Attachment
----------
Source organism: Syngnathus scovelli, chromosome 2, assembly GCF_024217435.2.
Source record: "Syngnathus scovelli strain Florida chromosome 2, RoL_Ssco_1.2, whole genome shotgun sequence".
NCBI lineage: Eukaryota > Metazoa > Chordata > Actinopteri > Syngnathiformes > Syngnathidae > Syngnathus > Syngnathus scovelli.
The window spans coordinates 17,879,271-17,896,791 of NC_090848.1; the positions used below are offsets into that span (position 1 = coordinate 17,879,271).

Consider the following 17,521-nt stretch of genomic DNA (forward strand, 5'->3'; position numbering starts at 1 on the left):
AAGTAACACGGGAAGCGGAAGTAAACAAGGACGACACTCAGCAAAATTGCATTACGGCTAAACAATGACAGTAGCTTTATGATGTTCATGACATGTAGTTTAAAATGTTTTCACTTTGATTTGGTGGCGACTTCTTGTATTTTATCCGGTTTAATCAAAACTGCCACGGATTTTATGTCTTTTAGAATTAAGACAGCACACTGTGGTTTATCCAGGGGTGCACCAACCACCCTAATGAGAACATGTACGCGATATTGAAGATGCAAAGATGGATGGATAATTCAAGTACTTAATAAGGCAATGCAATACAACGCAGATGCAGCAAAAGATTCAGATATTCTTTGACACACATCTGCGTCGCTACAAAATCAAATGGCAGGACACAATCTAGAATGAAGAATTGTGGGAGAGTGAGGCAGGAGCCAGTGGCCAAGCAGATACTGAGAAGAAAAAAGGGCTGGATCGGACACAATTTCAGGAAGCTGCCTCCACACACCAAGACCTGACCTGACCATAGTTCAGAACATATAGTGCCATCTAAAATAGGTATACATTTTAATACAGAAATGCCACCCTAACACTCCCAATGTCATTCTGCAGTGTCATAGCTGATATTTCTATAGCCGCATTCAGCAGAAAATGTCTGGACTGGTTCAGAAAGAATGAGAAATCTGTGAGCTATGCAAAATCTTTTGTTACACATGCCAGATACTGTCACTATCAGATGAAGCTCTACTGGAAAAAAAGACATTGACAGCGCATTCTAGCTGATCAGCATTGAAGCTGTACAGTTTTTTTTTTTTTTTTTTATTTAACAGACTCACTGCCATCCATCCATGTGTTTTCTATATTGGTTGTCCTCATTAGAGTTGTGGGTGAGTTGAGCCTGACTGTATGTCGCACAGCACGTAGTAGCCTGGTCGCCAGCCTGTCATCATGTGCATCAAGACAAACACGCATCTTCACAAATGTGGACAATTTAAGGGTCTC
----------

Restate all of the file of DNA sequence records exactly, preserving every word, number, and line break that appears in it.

Source organism: Syngnathus scovelli, chromosome 2, assembly GCF_024217435.2.
Source record: "Syngnathus scovelli strain Florida chromosome 2, RoL_Ssco_1.2, whole genome shotgun sequence".
NCBI lineage: Eukaryota > Metazoa > Chordata > Actinopteri > Syngnathiformes > Syngnathidae > Syngnathus > Syngnathus scovelli.
The window spans coordinates 17,879,271-17,896,791 of NC_090848.1; the positions used below are offsets into that span (position 1 = coordinate 17,879,271).

Consider the following 17,521-nt stretch of genomic DNA (forward strand, 5'->3'; position numbering starts at 1 on the left):
AAGTAACACGGGAAGCGGAAGTAAACAAGGACGACACTCAGCAAAATTGCATTACGGCTAAACAATGACAGTAGCTTTATGATGTTCATGACATGTAGTTTAAAATGTTTTCACTTTGATTTGGTGGCGACTTCTTGTATTTTATCCGGTTTAATCAAAACTGCCACGGATTTTATGTCTTTTAGAATTAAGACAGCACACTGTGGTTTATCCAGGGGTGCACCAACCACCCTAATGAGAACATGTACGCGATATTGAAGATGCAAAGATGGATGGATAATTCAAGTACTTAATAAGGCAATGCAATACAACGCAGATGCAGCAAAAGATTCAGATATTCTTTGACACACATCTGCGTCGCTACAAAATCAAATGGCAGGACACAATCTAGAATGAAGAATTGTGGGAGAGTGAGGCAGGAGCCAGTGGCCAAGCAGATACTGAGAAGAAAAAAGGGCTGGATCGGACACAATTTCAGGAAGCTGCCTCCACACACCAAGACCTGACCTGACCATAGTTCAGAACATATAGTGCCATCTAAAATAGGTATACATTTTAATACAGAAATGCCACCCTAACACTCCCAATGTCATTCTGCAGTGTCATAGCTGATATTTCTATAGCCGCATTCAGCAGAAAATGTCTGGACTGGTTCAGAAAGAATGAGAAATCTGTGAGCTATGCAAAATCTTTTGTTACACATGCCAGATACTGTCACTATCAGATGAAGCTCTACTGGAAAAAAAGACATTGACAGCGCATTCTAGCTGATCAGCATTGAAGCTGTACAGTTTTTTTTTTTTTTTTTTATTTAACAGACTCACTGCCATCCATCCATGTGTTTTCTATATTGGTTGTCCTCATTAGAGTTGTGGGTGAGTTGAGCCTGACTGTATGTCGCACAGCACGTAGTAGCCTGGTCGCCAGCCTGTCATCATGTGCATCAAGACAAACACGCATCTTCACAAATGTGGACAATTTAAGGGTCTC